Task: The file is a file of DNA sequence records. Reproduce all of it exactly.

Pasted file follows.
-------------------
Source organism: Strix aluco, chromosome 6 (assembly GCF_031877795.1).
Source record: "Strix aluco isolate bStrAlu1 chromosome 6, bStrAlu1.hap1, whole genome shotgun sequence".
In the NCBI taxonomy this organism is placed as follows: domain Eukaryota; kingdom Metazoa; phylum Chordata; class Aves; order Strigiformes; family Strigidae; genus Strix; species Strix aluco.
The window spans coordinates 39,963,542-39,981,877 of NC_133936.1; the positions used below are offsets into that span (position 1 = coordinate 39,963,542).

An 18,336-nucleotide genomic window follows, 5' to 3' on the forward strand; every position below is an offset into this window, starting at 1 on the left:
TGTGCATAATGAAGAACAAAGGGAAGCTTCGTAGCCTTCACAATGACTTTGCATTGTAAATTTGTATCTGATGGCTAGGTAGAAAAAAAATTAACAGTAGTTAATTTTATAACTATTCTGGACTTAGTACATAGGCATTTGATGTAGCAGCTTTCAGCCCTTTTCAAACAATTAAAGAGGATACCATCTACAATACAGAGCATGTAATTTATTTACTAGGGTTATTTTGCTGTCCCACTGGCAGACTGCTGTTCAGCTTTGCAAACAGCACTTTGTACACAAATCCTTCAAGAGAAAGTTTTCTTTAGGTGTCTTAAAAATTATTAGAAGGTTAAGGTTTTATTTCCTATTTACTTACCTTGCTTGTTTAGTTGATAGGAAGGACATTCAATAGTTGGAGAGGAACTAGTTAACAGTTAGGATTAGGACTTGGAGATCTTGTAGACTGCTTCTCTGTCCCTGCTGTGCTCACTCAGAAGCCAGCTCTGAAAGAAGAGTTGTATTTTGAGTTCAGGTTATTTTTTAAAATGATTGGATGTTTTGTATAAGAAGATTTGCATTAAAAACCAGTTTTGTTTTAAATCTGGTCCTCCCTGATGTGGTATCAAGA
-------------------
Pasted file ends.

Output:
Source organism: Strix aluco, chromosome 6 (assembly GCF_031877795.1).
Source record: "Strix aluco isolate bStrAlu1 chromosome 6, bStrAlu1.hap1, whole genome shotgun sequence".
In the NCBI taxonomy this organism is placed as follows: domain Eukaryota; kingdom Metazoa; phylum Chordata; class Aves; order Strigiformes; family Strigidae; genus Strix; species Strix aluco.
The window spans coordinates 39,963,542-39,981,877 of NC_133936.1; the positions used below are offsets into that span (position 1 = coordinate 39,963,542).

An 18,336-nucleotide genomic window follows, 5' to 3' on the forward strand; every position below is an offset into this window, starting at 1 on the left:
TGTGCATAATGAAGAACAAAGGGAAGCTTCGTAGCCTTCACAATGACTTTGCATTGTAAATTTGTATCTGATGGCTAGGTAGAAAAAAAATTAACAGTAGTTAATTTTATAACTATTCTGGACTTAGTACATAGGCATTTGATGTAGCAGCTTTCAGCCCTTTTCAAACAATTAAAGAGGATACCATCTACAATACAGAGCATGTAATTTATTTACTAGGGTTATTTTGCTGTCCCACTGGCAGACTGCTGTTCAGCTTTGCAAACAGCACTTTGTACACAAATCCTTCAAGAGAAAGTTTTCTTTAGGTGTCTTAAAAATTATTAGAAGGTTAAGGTTTTATTTCCTATTTACTTACCTTGCTTGTTTAGTTGATAGGAAGGACATTCAATAGTTGGAGAGGAACTAGTTAACAGTTAGGATTAGGACTTGGAGATCTTGTAGACTGCTTCTCTGTCCCTGCTGTGCTCACTCAGAAGCCAGCTCTGAAAGAAGAGTTGTATTTTGAGTTCAGGTTATTTTTTAAAATGATTGGATGTTTTGTATAAGAAGATTTGCATTAAAAACCAGTTTTGTTTTAAATCTGGTCCTCCCTGATGTGGTATCAAGA